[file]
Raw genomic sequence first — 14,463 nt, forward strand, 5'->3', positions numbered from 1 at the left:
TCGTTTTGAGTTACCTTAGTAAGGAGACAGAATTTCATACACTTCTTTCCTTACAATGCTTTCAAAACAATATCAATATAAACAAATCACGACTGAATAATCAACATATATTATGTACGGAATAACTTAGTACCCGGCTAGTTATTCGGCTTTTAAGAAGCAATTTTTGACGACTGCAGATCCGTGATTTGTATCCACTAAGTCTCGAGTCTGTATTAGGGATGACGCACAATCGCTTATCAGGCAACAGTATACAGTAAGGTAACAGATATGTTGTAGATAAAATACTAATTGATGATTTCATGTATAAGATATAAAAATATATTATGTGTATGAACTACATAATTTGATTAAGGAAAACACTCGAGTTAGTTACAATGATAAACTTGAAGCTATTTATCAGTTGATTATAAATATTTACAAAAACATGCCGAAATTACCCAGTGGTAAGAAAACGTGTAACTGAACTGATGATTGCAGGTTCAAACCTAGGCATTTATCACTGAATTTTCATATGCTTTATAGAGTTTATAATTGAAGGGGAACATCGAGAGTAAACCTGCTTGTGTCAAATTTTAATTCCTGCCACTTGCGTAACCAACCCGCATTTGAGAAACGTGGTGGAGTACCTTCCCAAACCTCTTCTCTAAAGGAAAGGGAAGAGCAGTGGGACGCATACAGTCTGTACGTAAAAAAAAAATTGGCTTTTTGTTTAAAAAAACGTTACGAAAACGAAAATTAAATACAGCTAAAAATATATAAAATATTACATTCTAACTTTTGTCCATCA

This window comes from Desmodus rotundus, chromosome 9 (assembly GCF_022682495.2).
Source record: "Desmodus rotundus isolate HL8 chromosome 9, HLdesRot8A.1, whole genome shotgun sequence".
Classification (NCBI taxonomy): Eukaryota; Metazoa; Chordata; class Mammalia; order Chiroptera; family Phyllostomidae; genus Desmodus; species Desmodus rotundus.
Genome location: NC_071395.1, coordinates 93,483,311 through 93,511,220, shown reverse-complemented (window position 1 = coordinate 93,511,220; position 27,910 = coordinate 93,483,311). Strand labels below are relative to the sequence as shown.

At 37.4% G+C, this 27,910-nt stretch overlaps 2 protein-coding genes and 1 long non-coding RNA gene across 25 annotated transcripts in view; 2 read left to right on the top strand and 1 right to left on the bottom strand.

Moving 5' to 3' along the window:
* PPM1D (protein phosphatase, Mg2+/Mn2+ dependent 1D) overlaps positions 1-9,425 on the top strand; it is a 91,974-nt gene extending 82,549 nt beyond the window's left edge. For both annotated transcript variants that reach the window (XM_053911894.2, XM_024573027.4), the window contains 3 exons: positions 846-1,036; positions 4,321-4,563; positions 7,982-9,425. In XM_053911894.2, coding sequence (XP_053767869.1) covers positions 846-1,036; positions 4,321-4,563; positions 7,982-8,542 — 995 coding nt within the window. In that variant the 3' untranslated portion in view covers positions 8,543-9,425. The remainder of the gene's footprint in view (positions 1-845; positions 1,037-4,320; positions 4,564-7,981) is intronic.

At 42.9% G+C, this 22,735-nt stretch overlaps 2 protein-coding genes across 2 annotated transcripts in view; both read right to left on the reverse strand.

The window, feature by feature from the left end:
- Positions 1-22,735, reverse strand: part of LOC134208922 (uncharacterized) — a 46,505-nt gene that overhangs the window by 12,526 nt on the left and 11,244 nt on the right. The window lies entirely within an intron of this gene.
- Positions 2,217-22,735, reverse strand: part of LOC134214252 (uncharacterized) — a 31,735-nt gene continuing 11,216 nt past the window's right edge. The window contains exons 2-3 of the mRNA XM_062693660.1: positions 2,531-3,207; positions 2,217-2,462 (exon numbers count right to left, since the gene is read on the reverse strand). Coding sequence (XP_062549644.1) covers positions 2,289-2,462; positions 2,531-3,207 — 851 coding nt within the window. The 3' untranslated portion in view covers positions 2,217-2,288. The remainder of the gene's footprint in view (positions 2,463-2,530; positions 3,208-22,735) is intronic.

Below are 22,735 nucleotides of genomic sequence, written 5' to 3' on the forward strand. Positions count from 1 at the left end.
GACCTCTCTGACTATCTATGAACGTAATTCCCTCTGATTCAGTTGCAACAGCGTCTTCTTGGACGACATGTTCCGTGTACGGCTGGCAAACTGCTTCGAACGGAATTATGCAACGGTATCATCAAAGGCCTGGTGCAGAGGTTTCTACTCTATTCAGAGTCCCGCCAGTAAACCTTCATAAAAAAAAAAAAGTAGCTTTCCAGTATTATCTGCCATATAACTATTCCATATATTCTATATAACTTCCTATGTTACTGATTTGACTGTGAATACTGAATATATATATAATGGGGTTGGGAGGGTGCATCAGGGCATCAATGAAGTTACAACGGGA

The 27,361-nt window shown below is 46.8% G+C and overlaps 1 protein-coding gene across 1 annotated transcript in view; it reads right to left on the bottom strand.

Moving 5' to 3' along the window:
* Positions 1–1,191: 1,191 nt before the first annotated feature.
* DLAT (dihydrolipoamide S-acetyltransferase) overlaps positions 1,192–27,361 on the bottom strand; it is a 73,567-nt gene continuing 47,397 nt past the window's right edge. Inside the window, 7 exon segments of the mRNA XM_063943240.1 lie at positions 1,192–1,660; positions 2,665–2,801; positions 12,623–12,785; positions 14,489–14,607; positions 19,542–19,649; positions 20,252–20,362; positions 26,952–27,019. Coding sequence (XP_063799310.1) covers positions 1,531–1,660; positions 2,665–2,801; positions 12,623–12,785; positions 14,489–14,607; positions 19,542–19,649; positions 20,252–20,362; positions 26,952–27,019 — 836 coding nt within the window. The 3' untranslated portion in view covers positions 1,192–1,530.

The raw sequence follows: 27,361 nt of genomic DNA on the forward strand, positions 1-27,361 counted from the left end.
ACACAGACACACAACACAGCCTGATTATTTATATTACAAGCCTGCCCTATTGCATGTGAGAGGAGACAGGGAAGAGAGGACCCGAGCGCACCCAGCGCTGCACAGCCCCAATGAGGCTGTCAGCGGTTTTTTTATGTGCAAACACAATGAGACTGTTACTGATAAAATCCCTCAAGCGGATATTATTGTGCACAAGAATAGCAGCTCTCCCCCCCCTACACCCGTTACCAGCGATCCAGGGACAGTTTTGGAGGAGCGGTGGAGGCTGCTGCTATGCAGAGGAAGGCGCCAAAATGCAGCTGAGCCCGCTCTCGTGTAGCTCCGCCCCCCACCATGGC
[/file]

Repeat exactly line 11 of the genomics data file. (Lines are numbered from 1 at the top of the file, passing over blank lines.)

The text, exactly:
The window, feature by feature from the left end: